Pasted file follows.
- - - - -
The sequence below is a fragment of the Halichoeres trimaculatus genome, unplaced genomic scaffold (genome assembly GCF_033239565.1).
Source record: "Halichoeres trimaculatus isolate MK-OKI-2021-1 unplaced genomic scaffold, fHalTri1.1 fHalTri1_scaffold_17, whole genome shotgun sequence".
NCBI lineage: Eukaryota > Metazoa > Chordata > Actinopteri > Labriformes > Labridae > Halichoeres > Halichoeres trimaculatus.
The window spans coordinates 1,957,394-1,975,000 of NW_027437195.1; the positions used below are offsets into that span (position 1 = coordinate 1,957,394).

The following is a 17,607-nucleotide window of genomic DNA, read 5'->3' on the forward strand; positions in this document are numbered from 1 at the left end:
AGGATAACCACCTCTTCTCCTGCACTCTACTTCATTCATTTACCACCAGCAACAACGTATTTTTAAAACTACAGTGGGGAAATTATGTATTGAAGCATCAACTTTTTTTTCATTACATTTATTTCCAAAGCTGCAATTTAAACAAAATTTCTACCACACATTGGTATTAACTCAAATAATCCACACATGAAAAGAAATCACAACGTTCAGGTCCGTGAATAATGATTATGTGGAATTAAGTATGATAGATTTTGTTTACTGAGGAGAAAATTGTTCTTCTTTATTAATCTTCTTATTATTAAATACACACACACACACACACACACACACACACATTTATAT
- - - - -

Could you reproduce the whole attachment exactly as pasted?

The sequence below is a fragment of the Halichoeres trimaculatus genome, unplaced genomic scaffold (genome assembly GCF_033239565.1).
Source record: "Halichoeres trimaculatus isolate MK-OKI-2021-1 unplaced genomic scaffold, fHalTri1.1 fHalTri1_scaffold_17, whole genome shotgun sequence".
NCBI lineage: Eukaryota > Metazoa > Chordata > Actinopteri > Labriformes > Labridae > Halichoeres > Halichoeres trimaculatus.
The window spans coordinates 1,957,394-1,975,000 of NW_027437195.1; the positions used below are offsets into that span (position 1 = coordinate 1,957,394).

The following is a 17,607-nucleotide window of genomic DNA, read 5'->3' on the forward strand; positions in this document are numbered from 1 at the left end:
AGGATAACCACCTCTTCTCCTGCACTCTACTTCATTCATTTACCACCAGCAACAACGTATTTTTAAAACTACAGTGGGGAAATTATGTATTGAAGCATCAACTTTTTTTTCATTACATTTATTTCCAAAGCTGCAATTTAAACAAAATTTCTACCACACATTGGTATTAACTCAAATAATCCACACATGAAAAGAAATCACAACGTTCAGGTCCGTGAATAATGATTATGTGGAATTAAGTATGATAGATTTTGTTTACTGAGGAGAAAATTGTTCTTCTTTATTAATCTTCTTATTATTAAATACACACACACACACACACACACACACACACATTTATAT